General cupping notes
In general terms, Indonesian coffees are known to have a heavy body and low acidity with long aftertaste. Flavors range from earthy to herbal, which for some is challenging. At a darker roast, dark/bitter chocolate tones can be found.
In general, when comparing Bali coffee to other Indonesian coffees, Bali coffee exhibits similar body, but less earthiness. Standing alone, acidity is more present but not sharp. Sweet fruit tones give the first flavor impression, and roasted nut, herbal tones and spicy aroma’s can also be detected.
Curious? Order your Munduk Coffee today!
In order to guarantee a top quality coffee product, Munduk processes the newly harvested coffee cherries herself. We use only fully ripe, red cherries and remain vigilant during the entire process, implementing several quality control cycles. In order to minimize potential quality problems, Munduk Coffee has invested heavily in the infrastructure for drying her coffee.
To briefly describe the processing method: the flesh of the cherry is removed from the coffee “seed”. The seeds are then removed from the hull and dried. Once dried, the coffee is bagged and shipped.
How this process is executed, has dramatic effect on the the resulting coffee product.
This processing method originates from the time when coffee was first discovered in Ethiopia. Traditionally, the ripe cherries were spread out on the ground to dry in the sun, with periodic turning of the coffee to expose it to the sun on all sides…and to prevent rotting of the fruit.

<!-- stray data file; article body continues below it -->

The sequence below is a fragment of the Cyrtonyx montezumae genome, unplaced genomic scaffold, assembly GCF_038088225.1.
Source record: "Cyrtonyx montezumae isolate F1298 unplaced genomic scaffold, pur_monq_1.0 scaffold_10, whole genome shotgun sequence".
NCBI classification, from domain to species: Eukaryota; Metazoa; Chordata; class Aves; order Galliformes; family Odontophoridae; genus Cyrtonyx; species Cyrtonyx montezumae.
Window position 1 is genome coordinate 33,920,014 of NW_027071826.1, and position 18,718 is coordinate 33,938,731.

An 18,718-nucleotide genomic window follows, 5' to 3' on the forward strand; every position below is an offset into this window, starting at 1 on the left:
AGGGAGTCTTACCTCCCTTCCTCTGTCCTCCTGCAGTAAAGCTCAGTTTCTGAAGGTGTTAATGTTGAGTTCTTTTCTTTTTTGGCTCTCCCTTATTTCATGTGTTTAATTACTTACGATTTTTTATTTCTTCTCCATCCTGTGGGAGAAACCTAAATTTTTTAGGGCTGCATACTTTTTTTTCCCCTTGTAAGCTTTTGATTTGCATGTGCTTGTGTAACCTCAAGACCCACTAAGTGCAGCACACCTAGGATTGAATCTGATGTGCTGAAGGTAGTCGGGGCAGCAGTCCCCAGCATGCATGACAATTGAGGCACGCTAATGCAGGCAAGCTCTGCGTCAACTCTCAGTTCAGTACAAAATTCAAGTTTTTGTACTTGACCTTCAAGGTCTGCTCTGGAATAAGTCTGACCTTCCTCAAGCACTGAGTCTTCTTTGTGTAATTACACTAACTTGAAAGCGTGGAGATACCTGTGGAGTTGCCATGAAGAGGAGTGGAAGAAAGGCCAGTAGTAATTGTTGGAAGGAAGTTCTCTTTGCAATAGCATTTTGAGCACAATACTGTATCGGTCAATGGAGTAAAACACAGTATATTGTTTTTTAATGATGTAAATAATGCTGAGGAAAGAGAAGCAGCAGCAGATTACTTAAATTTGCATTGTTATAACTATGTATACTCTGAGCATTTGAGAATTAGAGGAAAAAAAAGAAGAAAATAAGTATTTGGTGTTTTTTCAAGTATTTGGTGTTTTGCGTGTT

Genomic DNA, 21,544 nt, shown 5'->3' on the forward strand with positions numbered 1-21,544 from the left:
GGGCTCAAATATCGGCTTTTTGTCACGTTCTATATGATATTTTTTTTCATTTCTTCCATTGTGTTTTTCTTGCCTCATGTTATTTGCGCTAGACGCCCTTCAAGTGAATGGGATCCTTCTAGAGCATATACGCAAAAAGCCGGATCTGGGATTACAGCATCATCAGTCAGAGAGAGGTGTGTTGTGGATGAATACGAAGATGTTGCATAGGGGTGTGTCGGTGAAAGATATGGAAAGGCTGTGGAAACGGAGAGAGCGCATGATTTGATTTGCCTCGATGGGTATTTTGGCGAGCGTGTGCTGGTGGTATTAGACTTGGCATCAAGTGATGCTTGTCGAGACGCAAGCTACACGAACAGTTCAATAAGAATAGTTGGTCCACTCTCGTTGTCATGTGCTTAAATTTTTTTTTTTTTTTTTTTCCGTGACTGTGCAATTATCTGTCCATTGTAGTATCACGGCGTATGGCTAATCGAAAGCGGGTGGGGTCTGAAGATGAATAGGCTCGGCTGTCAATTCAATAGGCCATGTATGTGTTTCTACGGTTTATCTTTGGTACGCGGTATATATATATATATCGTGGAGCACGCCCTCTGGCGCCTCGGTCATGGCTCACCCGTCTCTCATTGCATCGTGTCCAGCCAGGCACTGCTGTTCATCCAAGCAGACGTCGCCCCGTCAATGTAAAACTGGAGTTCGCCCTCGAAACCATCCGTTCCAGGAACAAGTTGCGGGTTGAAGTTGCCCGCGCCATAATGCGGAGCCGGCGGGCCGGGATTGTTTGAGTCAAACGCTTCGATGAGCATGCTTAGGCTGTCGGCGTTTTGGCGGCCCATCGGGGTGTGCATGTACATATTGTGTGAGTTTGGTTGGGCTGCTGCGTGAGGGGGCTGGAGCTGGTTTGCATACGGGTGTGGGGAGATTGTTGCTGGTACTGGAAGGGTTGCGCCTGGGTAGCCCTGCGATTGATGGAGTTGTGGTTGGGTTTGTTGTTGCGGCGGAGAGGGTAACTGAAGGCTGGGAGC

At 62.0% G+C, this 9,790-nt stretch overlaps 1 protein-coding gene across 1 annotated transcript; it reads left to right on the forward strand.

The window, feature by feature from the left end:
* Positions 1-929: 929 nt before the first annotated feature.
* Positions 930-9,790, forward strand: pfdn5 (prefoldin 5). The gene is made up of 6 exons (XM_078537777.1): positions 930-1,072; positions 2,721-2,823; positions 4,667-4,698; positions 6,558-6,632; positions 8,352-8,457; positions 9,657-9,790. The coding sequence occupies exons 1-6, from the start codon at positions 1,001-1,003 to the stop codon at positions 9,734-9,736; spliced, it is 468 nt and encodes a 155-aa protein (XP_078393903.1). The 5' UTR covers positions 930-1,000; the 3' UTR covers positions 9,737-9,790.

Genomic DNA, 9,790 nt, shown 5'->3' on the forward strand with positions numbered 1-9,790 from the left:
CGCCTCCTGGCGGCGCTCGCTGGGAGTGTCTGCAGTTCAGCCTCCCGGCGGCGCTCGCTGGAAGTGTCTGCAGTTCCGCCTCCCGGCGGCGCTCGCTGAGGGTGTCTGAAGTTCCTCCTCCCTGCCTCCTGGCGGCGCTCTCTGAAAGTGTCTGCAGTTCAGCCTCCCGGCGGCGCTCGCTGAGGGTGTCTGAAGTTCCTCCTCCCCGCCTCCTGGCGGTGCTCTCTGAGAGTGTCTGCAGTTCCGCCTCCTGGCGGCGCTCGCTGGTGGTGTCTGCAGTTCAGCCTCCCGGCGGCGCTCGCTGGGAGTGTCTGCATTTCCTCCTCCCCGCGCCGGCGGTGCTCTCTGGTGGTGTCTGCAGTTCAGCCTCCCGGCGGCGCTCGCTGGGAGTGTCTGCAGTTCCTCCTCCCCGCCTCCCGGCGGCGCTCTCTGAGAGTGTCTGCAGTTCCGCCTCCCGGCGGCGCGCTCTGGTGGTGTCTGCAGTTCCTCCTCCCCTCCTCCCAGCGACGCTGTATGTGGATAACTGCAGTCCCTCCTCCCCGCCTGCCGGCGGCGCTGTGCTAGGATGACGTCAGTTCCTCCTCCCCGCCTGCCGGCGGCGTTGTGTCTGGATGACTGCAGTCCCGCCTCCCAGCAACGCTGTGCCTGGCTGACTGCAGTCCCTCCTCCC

This method, as you can imagine, presents several challenges: sudden rainfall, animals, the earth itself.
Time is a make or break factor in the quality of the end product, as the fruit must dry before rotting or molding occurs.
Our rain sheltering, raised drying beds, vigilant turning of the drying cherries and extensive hand sorting has resulted in a top quality Dry Processed coffee with a heavy body, red fruit sweetness, and smooth complex flavor. Darker roasts bring out a smooth chocolate cognac laced finish.
Fully Washed/Wet Process:
In this method the flesh of the cherry is completely removed before the drying process. This process results in a coffee that is cleaner, brighter, and fruitier, but with the unmistakeable Bali coffee body.
Lighter roasts emphasize high toned fruit sweetness whereas darker roasts bring out chocolate and caramel notes.
The Wet Hull or Giling Basah processing method is used traditionally in Indonesia, primarily in the past in Sumatra. The beans, as with the Honey Process, still have some of the flesh of the cherry clinging to them during the drying process. However, the beans are sent through the hulling machine where the parchment surrounding the actual coffee bean is stripped off while the coffee is not yet completely dried (25-35% moisture content). The whitish green beans are then spread out in the sun until they reach an 11-14% moisture level.
Giling Basah coffees have terrific body and an herbal sweetness and respond well to light as well as dark roasts.
In honey processing the skin and some of the pulp of the coffee cherry is removed. What remains, is some of the sticky pulp, or “honey”. The coffee is then dried in the sun with still some of the sweet “honey” on the beans.
The crisp, bright sweetness of our Honey Processed coffee will surprise you. The body you expect from an Indonesian is present, as well as spice and earth/wood elements in the flavor.